The 1992 referendum kept abortion illegal, but bizarrely enshrined in the constitution the right for Irish women to travel overseas for an abortion -- that is, the country said abortion in Ireland should remain outlawed but supported women going abroad for the exact same reason.

"The hypocrisy is staggering. It said that where a woman has the abortion is what matters, not that they're having it," Tunney said.

Irish laws shifted again several years ago, following the 2012 death of 31-year-old woman Savita Halappanavar after a miscarriage. Despite the 1992 court ruling, that an abortion was allowed in the event of substantial risk to a woman's life was never codified in legislation.

There were complications with her pregnancy, and Halappanavar requested an abortion, but Irish doctors resisted as they did not consider her condition life-threatening. She had a miscarriage, developed sepsis, and died. Following her death, Ireland's parliament enacted a law enshrining the right for a woman to obtain an abortion in life-threatening circumstances.

Despite the laws gradually becoming more liberal, however, Irish women still lack access to abortion available in other countries. Obtaining consent for an abortion, Tunney said, means having to go to several different doctors and getting their approval, which is only given in life-threatening cases. For women who want an abortion due to an unwanted pregnancy, which may arise from sexual assault or a violent relationship, it is not available.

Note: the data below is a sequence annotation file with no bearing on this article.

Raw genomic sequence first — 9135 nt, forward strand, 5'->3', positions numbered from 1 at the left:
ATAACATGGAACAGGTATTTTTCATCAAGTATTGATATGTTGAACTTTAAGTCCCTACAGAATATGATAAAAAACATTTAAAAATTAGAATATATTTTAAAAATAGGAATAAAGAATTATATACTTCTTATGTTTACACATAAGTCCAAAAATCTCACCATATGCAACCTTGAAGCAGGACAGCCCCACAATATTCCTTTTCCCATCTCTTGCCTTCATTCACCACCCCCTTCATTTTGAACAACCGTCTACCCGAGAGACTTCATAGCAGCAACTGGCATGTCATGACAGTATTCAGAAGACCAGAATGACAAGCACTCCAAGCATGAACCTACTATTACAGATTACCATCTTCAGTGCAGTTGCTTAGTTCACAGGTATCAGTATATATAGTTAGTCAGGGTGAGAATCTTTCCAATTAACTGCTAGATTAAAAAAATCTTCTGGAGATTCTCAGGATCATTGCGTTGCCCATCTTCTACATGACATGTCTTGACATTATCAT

"It's very strict guidance. You have to see a number of doctors, it's not a great law and it's very unworkable. So women in Ireland travel. If you've got fatal foetal impairment, if you've been raped, if you have suicide or mental health risks, anything besides dying, you've got to travel," Tunney said.

"Nine women travel each day for abortions, and two take a pill. Those are based on United Kingdom stats, and they're incomplete because some women might give another address instead of their real one, but it’s significant."

"Every airplane in the morning to Liverpool, Manchester or London, you could guarantee there’s a woman travelling for an abortion."

Tunney said prosecutions or convictions against women seeking abortions are practically non-existent, but the fact the crime still existed in Irish law was a deterrent to many.

"There aren't prosecutions, but it doesn't really matter that there aren't, and it doesn't mean there wont be any," she said.

Ally, a young woman ten daily spoke to in Dublin, said the criminalisation had a detrimental psychological effect on women.

"Abortion at the moment is being exported to England. It’s time for us to acknowledge it's happening, make it legal and make it safe so women don't have to feel like criminals in their own country, or feel ashamed for something necessary," she said.

In 2016, a coalition of pro-choice campaigners managed to make abortion a significant issue in the Irish national election, to the point where the government was forced to put the eighth amendment up for a referendum. Hugely publicised shows of support to repeal the eighth amendment -- such as a viral range of jumpers -- helped to keep the issue bubbling in the public consciousness, while Sydney woman Brianna Parkins caused a stir in national media by voicing her support for repeal on-stage during the Rose of Tralee pageant in 2016. The hashtag #repealthe8th was one of the most popular and used in Ireland last year, while massive rallies of tens of thousands of people have filled Irish streets in recent times.